Learning from Champions

Dec 1, 2016

I spent ten years as the lead internal medicine physician for the Chicago Blackhawks. There were some lean years at the beginning, but all of that changed when Kane and Toews stepped onto the ice. In 2009 the Hawks made their first long run in the playoffs, losing to the rival Red Wings in the Western Conference Finals. They went on to win the Stanley Cup in 2010, and then again in 2013 and 2015.


Will this be the Cubs’ 2009 where they come close but lose? Or will they win it all? The answer will come as the game gets played on the field, but what happens in between games can be equally important. There were three strategies that I saw the Hawks employ as they went deep into the playoffs.


1. Remove distractions – Tickets please? When the Hawks were in the playoffs I got a lot of requests for tickets. You can’t imagine the number of requests that players get. The players also had family flying in from all over. Where will they stay? What will they eat? This all distracts the players from the focus they need to have on the game and their preparation. If the Cubs’ management is doing what the Hawks did, they’re doing all they can to field these requests for the players, allowing them to stay focused on the task at hand: winning.

2. Routine – “Go with what got you there” is the old saying. The Cubs won 103 games this year, the most in the Major Leagues. In order to do that, they had to establish some good habits, winning habits. If a player wakes up at 11am on game day – do it. If they eat fried chicken from Harold’s Chicken Shack, then get him the chicken! We’ve already seen the Cubs hold to many of their usual routines. We’ve seen coach Madden make batting practice optional for the team. This is something he has done the entire season.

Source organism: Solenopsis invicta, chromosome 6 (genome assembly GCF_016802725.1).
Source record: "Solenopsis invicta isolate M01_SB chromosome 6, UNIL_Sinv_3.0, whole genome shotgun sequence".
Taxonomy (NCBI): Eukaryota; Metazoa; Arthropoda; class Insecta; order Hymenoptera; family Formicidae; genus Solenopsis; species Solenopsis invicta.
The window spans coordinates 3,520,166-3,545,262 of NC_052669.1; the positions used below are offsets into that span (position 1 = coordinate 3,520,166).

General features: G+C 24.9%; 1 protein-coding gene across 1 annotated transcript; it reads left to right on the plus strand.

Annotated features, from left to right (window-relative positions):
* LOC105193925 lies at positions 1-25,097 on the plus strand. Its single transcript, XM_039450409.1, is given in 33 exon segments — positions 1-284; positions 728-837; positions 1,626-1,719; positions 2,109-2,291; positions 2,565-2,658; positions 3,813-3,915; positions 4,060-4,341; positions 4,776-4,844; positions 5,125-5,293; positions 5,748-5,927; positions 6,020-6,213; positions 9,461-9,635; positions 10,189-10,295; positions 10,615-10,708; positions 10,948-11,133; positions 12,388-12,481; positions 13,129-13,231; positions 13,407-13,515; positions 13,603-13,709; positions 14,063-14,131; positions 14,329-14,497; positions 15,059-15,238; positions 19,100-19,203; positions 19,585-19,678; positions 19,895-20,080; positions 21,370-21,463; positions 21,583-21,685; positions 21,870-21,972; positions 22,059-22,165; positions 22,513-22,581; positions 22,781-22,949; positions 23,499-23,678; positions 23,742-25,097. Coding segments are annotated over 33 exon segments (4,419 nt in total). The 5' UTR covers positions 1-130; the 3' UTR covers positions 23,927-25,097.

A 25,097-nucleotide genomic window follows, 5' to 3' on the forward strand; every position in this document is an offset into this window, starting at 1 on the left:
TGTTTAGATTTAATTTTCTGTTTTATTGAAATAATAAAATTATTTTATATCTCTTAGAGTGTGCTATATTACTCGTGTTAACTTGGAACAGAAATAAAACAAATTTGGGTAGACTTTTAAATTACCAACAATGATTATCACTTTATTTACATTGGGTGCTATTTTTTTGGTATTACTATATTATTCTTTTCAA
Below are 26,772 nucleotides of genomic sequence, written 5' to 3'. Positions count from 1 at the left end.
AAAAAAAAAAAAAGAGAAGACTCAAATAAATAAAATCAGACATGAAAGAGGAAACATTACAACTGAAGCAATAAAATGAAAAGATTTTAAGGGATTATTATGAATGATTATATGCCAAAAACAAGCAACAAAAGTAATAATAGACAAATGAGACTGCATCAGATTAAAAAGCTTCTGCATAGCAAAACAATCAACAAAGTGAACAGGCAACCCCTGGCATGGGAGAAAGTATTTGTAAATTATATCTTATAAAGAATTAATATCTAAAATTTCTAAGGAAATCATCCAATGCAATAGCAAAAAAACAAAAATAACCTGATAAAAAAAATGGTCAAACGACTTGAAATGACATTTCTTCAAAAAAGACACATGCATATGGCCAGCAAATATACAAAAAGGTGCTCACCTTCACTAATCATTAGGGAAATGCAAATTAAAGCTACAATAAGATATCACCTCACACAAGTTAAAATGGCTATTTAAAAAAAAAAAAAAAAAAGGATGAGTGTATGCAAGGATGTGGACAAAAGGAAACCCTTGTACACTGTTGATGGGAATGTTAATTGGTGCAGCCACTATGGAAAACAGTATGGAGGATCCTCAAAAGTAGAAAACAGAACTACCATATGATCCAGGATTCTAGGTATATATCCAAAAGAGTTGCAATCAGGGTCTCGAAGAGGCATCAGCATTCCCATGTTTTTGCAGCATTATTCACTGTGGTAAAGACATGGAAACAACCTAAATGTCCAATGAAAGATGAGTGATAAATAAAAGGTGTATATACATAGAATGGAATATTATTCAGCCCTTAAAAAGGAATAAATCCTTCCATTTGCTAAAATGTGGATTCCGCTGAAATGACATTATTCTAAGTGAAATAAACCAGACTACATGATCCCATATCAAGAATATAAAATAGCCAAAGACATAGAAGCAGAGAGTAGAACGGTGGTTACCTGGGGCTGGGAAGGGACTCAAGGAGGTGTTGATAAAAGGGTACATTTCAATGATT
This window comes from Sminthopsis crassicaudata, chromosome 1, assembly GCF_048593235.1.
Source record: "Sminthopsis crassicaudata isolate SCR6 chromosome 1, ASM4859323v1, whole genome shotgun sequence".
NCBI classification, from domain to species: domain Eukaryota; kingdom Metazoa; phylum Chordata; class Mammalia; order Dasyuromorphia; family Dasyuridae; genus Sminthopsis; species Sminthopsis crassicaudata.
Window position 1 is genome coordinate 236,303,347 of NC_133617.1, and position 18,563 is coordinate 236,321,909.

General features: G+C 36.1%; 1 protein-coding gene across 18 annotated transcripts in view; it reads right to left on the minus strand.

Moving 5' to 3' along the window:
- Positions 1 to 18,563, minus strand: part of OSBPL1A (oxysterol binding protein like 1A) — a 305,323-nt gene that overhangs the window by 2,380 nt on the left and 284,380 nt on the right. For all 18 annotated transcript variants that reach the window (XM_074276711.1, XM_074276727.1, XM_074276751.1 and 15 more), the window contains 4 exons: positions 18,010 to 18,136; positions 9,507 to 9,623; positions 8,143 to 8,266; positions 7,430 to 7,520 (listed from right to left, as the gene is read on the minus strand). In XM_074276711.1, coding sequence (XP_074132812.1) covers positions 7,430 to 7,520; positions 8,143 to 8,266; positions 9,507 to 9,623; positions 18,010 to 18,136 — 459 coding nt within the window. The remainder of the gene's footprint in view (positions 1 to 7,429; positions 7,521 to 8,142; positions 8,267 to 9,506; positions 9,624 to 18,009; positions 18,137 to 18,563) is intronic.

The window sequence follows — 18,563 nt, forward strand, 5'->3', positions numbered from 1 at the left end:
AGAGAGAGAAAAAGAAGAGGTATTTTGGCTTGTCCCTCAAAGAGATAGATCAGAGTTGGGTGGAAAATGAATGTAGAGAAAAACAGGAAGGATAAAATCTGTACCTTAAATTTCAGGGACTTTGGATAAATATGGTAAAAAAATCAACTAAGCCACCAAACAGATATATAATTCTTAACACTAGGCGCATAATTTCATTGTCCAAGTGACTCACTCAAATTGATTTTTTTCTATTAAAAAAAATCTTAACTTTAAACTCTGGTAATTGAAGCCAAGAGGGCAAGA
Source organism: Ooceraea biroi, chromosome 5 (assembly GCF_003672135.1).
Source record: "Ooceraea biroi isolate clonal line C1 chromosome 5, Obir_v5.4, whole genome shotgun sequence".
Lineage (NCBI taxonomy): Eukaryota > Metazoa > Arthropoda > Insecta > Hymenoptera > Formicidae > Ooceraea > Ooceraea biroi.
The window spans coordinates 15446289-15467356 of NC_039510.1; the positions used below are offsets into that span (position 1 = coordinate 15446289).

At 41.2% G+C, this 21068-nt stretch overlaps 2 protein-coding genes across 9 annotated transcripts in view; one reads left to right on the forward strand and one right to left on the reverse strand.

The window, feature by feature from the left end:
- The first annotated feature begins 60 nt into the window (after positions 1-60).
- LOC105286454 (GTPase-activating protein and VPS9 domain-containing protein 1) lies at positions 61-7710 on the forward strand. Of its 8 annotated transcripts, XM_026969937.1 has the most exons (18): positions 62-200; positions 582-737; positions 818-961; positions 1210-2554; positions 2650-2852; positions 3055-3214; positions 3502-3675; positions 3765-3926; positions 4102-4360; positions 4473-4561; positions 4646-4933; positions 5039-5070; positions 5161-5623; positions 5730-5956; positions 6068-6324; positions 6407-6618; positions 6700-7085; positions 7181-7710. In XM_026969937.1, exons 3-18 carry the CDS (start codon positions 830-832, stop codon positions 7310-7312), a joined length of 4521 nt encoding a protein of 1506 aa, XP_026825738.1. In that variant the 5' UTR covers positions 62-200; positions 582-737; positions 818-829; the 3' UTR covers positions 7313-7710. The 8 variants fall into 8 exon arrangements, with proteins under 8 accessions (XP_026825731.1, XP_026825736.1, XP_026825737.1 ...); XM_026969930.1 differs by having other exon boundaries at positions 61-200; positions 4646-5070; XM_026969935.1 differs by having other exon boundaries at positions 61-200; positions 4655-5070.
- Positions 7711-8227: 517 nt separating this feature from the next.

3. Recovery – Hockey is a contact sport, and players get physically beaten up quite a bit. While baseball isn’t a contact sport it does have the longest season of all the major sports: 162 regular season games plus the playoffs. Those games add up, and at the end of the season there’s no time off for the nicks, bruises and twisted ankles to heal. The Blackhawks training staff does an amazing job keeping them on the ice and at their best: nutrition, sleep, hydration. The same, I’m sure, applies to the Cubs.


There may just be a couple of games left in this season for the Cubs. If you're a Cubs fan, let’s hope they have learned a little from their champion-neighbors on the West Side.

(Disclaimer: While after 25 years in Chicago I am now a Chicagoan, my baseball allegiance will forever remain in San Francisco. Go Giants!)

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